ADHD and Sleep Issues: What’s the Relationship?

What's the relationship between ADHD and sleep? And how can those with ADHD improve the quality of their sleep, or vice versa?
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    Getting a good night’s sleep usually helps the day go better, and folks who struggle with sleep often have a harder time focusing than their well-rested peers. Now, consistently not getting enough sleep can increase the risk of some serious health problems; that makes improving sleep quality a top health priority.

    Getting to the root of a sleeping problem is key to improving sleep quality. However, that process can take a long time. Furthermore, even after the root cause is discovered, it might take longer still to find proper treatment. Even then it might just be a temporary fix for a more persistent condition. In short, treating sleep-related issues can be a lengthy, complex process.

    There is no denying that the discussion of sleep disorders is a wide-ranging one. That being said, many professionals and patients alike oftentimes still neglect to consider that other conditions can aggravate certain sleep-related symptoms. In other words, many symptoms of different sleep disorders overlap with those of other common afflictions. One common condition that may overlap sleep? ADHD, or Attention Deficit Hyperactive Disorder.[1]

    What is ADHD?

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    This disorder has a wide variety of treatment options depending on symptoms and severity. The most well-known symptoms of ADHD include:

    • restlessness,
    • disorganization, and
    • an inability to focus for long periods of time.

    These symptoms aren’t the only manifestations of ADHD, though.[2] Commonly, patients with the disorder also report troubles falling asleep or suffering from other sleep-related disorders like narcolepsy or restless leg syndrome (RLS). Now, having comorbid, or coexisting, problems with sleep and ADHD can complicate everything further. Namely, the symptoms of one condition can exacerbate the effects of the other.[3]

    Misconceptions about ADHD

    ADHD is a disorder most commonly assessed in children and adolescents. In fact, it is the most widely diagnosed childhood disorder.[4] Since childhood is commonly when most symptoms arise and are addressed, ADHD has garnered a reputation as something that children alone struggle with. Many picture the condition as almost something one might “grow out of” in many cases.[5]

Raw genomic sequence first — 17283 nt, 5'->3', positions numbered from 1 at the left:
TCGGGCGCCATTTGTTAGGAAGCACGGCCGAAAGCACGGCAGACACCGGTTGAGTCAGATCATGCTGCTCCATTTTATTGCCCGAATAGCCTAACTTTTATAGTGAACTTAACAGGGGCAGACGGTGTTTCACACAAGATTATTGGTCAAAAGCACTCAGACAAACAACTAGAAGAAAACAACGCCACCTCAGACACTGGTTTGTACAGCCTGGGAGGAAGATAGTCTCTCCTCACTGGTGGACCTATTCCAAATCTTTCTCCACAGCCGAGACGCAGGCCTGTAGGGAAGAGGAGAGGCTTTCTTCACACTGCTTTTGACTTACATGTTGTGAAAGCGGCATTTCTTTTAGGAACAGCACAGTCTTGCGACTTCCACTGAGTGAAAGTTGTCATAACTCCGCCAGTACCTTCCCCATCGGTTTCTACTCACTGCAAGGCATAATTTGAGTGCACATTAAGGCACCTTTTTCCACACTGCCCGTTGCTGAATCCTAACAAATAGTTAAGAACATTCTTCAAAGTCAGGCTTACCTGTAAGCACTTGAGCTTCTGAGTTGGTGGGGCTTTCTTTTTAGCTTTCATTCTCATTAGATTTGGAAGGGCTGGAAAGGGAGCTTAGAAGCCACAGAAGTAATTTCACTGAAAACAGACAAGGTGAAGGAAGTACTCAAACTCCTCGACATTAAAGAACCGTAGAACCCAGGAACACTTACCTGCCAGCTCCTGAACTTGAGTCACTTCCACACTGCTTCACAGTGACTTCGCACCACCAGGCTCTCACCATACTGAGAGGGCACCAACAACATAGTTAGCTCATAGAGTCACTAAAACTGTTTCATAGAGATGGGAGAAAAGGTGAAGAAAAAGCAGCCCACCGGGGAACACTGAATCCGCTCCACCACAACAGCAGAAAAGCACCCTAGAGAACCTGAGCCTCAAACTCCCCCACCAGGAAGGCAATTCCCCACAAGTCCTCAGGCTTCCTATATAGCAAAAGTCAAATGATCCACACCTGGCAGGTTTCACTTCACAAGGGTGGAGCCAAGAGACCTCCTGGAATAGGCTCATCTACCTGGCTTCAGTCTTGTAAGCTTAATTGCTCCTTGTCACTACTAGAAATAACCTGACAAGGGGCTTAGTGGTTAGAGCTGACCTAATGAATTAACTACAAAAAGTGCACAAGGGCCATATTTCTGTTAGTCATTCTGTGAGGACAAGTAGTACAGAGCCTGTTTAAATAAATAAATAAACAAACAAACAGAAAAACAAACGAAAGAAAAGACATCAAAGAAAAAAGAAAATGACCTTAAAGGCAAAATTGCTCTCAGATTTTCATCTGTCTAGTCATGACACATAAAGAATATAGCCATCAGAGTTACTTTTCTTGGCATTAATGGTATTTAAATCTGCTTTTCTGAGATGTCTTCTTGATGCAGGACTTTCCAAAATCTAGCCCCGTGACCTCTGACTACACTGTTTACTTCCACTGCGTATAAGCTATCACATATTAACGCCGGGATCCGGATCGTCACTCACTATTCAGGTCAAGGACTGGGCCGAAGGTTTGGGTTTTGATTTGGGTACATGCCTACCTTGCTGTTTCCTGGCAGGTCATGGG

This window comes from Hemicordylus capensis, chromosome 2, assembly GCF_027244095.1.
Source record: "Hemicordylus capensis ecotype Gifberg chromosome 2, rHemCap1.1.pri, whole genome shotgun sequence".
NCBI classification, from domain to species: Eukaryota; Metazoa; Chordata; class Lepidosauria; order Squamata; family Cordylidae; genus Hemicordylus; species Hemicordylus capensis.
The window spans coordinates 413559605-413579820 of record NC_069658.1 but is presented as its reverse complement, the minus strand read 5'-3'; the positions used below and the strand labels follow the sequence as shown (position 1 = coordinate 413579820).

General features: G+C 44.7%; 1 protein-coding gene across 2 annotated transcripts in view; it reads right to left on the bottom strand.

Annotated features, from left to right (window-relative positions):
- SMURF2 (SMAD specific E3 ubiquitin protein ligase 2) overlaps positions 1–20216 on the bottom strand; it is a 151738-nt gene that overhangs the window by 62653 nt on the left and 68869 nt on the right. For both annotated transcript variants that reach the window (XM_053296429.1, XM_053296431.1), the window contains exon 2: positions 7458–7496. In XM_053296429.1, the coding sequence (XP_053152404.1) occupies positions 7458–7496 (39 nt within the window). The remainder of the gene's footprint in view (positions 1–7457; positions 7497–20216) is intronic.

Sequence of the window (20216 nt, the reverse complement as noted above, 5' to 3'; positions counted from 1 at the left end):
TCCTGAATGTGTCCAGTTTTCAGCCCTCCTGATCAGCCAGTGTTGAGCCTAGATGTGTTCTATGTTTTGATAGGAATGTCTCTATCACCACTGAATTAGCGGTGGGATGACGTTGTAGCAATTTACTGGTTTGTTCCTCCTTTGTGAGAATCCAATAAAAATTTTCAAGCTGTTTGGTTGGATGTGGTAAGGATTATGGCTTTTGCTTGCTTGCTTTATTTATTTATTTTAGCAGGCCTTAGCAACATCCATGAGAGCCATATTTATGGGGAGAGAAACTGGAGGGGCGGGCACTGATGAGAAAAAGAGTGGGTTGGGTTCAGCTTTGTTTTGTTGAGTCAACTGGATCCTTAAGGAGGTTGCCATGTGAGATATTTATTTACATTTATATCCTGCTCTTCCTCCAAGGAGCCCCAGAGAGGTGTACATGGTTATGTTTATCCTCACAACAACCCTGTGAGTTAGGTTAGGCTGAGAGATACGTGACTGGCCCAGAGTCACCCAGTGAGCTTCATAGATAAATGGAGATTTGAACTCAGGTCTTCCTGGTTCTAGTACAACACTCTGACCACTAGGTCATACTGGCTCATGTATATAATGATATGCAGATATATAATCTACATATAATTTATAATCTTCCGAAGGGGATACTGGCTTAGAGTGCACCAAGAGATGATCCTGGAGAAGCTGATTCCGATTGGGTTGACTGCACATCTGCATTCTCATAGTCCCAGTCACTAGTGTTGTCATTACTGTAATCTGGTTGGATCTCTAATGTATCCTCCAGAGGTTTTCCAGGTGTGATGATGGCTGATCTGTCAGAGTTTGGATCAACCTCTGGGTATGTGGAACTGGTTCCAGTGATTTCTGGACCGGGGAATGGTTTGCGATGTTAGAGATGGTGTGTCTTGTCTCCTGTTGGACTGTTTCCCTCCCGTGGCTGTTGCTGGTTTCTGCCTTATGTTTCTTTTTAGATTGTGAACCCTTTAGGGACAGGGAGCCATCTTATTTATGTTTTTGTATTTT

This perception could not be further from the truth, though.

    While certain symptoms may appear to fade with time or better management, new problems can still crop up. In fact, it isn’t uncommon for children with ADHD to continue having issues with the condition as adults.

    Not Just a Childhood Condition

    Far from the youthful condition that the media often brands it, ADHD affects around four percent of the adult population. Unfortunately, though, misconceptions about ADHD mean many adults might not know they even have it. In fact, research suggests that there is a serious issue with underdiagnosing ADHD in adults. A big reason why ADHD often goes underdiagnosed? Comorbidity with other conditions, including sleep-related ones. This comorbidity often means doctors overlook ADHD to instead treat the other condition, leaving ADHD undiagnosed.[6]

    Without a proper diagnosis, people will not be able to receive proper treatment. That can lead to impairments in daily routine, cause severe stress, and/or negatively impact someone’s overall quality of life.

    Issues with Diagnosis and Receiving Treatment

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    There could a million reasons why someone didn’t receive an ADHD diagnosis when they were younger, including:

    Difficulty Accessing Health Care

    First and foremost, psychiatrists cost money. Now, it’s no secret that healthcare costs in the United States are incredibly high. It’s also no secret how common it is for people to have no health insurance, poor health insurance, and/or simply be unable to pay exorbitant out-of-pocket costs. Unfortunately, these folks simply aren’t able to seek much help with possible concerns. Instead, they may opt for other treatments or management methods that are easier to handle financially. However, these methods may not be the most effective or even safe.

    Sleeping Can Create Diagnosis Difficulties

    But even if someone can see a psychiatrist, they still may not receive a proper ADHD diagnosis. A reason for this issue might be sleep’s ability to mitigate ADHD symptoms. You see, getting quality rest makes it easier for people to focus and stay awake during the day with or without an attention disorder. Then, once the sleeping issue is resolved and symptoms subside, treatment might cease. Throughout this process, both professionals and patients neglect to address potential ADHD-related symptoms.

    Misconceptions of “Growing Out of It”